Predictive analytics knocks on CFO’s door


Posted on: March 21, 2019 by Robin Zondag

Organizations are becoming data-driven: they are maturing within their analytics capabilities. Moving beyond traditional business intelligence, organizations transform to predictive and even prescriptive analytics to support decision-making in real-time. Predictive analytics is already an inherited part of the primary business activities e.g. by predictive maintenance, real-time sales forecasting or supply chain optimization. Adoption of predictive and prescriptive analytics is moving toward supporting business activities more and more.

Limitations of the human mind in forecasting

Finance departments have the responsibility to forecast KPI’s and continuously control performance relative to outlook. It is business critical to get forecasts right for finance departments, as e.g. wrongly forecasted budgets and order entry pipelines will have large impact on operations and strategy within a business. Business knowledge and understanding are key components to create a financial forecast, thus setting out the direction of an organization. But the human mind is fallible. Research has shown that it can be hard for the human mind to grasp volatility, especially over longer time periods, implying that deviations in forecast are inevitable due to noise, trends and seasonality in data. After all, a human brain can only store and analyze certain amounts of data.

Knock, knock. Who’s there?

Where the human brain has trouble with storing, analyzing and interpreting large amounts of data, predictive analytics can assist financial managers in reducing deviations in forecasting. And it will. Instead forecasting techniques with machine learning can be utilized to produce robust financial predictions. Embracing predictive modelling techniques such as neural networks will qualify decision-making in terms of assessing project win-rates or budgeting accuracy, free up time from reporting and thus reduce cost. Finance departments can further enhance business value of predictive analytics by enabling intelligent automation of manual and time-demeaning processes. A few use cases could be optimization of accounts payables’ invoice processing by combining machine learning algorithms with a software robot or use of AI-driven detection of anomalies in cash flows to detect fraud to alert controllers.

Will CFO’s be replaced by algorithms?

definitely not! while predictive analytics and intelligent automation can improve forecast accuracy and reduce the amount of manual work, it cannot replace business acumen. predictive analytics remain a supporting tool to assist cfo’s and other finance managers in their decision-making process. leveraging intelligent robots will free up time in finance departments to focus on driving strategic initiatives, managing politics and facilitate innovation in the organization. predictive analytics can improve control and precision of planning if adopted in daily financial operations. It requires a mandate from the CFO or senior financial management to integrate various use cases of predictive analytics. But opening the door to predictive analytics will create more efficient ways working in financial departments and is a great step towards making your company more data-driven.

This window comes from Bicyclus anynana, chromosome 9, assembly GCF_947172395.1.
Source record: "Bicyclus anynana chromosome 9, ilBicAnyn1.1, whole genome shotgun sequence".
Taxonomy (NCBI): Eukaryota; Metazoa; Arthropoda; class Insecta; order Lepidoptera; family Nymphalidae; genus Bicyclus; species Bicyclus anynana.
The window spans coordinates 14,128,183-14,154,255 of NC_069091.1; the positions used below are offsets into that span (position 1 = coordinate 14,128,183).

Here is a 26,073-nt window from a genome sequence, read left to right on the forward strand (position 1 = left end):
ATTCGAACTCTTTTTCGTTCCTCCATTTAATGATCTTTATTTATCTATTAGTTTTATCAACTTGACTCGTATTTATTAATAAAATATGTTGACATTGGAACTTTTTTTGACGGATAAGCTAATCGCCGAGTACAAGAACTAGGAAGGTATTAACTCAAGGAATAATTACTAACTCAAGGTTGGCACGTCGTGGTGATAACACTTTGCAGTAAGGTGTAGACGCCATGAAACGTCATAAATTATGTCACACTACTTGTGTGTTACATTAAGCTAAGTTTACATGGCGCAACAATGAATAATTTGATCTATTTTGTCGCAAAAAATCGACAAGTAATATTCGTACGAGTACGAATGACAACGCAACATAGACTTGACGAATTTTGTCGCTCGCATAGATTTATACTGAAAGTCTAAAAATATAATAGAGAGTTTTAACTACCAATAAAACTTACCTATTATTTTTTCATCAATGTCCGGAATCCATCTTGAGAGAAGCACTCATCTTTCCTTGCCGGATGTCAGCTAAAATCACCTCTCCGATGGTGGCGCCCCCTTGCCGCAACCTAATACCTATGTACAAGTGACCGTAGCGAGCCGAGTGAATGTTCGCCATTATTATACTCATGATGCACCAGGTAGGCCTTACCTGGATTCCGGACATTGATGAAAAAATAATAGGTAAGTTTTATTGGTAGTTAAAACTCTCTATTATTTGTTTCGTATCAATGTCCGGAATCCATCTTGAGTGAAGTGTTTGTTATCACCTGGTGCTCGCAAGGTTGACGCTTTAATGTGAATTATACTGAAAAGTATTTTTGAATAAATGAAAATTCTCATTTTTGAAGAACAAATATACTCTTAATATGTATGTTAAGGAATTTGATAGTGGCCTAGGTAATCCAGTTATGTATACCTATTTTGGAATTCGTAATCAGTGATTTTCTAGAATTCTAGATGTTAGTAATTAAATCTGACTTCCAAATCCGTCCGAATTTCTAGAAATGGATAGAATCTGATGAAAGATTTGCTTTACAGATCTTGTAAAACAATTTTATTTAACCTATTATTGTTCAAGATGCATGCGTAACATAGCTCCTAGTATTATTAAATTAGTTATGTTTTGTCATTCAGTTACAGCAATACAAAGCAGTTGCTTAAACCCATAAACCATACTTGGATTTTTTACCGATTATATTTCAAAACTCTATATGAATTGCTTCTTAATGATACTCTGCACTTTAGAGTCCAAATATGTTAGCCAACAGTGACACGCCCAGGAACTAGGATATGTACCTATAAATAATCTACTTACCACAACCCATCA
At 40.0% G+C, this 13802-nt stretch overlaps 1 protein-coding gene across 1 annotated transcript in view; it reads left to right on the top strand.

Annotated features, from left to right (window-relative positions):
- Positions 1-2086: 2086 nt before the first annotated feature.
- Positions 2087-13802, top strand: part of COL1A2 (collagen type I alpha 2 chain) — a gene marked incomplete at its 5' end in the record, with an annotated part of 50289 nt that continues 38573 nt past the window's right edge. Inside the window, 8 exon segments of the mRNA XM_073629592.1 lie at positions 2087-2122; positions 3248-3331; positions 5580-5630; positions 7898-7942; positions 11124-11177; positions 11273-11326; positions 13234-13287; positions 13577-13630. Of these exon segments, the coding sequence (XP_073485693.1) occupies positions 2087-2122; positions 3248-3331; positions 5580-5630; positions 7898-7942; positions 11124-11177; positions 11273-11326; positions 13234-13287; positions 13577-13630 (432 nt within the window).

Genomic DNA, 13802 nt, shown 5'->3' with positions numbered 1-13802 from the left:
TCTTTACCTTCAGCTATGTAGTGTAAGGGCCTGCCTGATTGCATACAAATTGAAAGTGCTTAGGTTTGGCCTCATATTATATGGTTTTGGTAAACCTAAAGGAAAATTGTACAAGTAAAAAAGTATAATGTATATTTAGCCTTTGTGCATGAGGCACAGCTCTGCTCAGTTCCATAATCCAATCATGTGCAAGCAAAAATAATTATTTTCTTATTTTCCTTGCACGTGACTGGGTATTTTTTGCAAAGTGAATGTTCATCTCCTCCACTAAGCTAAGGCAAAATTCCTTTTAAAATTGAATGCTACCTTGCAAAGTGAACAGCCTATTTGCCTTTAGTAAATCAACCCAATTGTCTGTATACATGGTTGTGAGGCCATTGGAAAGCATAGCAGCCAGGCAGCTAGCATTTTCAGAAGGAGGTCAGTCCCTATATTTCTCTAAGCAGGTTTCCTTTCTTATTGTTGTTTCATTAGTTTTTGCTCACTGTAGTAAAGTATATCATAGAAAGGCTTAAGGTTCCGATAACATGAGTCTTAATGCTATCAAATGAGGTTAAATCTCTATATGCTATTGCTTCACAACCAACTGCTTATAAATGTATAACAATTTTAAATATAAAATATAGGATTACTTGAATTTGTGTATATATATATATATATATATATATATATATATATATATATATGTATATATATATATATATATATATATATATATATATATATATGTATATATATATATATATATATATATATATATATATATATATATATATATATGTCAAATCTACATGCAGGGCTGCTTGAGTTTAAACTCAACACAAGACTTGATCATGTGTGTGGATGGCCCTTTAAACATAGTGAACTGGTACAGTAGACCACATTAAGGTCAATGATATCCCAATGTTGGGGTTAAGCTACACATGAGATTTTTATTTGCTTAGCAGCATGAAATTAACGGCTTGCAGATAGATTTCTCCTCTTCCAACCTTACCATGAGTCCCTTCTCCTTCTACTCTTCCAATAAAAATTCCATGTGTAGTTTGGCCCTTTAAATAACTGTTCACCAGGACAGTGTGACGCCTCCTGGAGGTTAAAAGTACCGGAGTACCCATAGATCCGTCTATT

This article has been written in collaboration with my colleagues Andreas Bennedsen and Carline Nauta.

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About Robin Zondag

Global head of AI labs
Robin Zondag is the Global Head of Atos AI Labs, responsible for leading the development of AI business as part of the Google Cloud & Atos strategic partnership. He works with customers in the AI labs of London, Paris and Dallas to design new AI use cases and define their AI journey. With Atos, Google and their ecosystem Robin creates next generation business AI services. His aim is to make AI real for all businesses. Previously Robin was a Consulting Partner leading Advanced Analytics globally and Digital Transformation in Benelux & the Nordics. Strongly believing in the disruptive power of digital Robin Zondag works with clients to change the way they interact with customers throughout the customer lifecycle, to adapt their business models and to transform the way they run their business operations. He executes his job by cooperating with clients, Atos colleagues, Atos associates, large and small partners, and universities.

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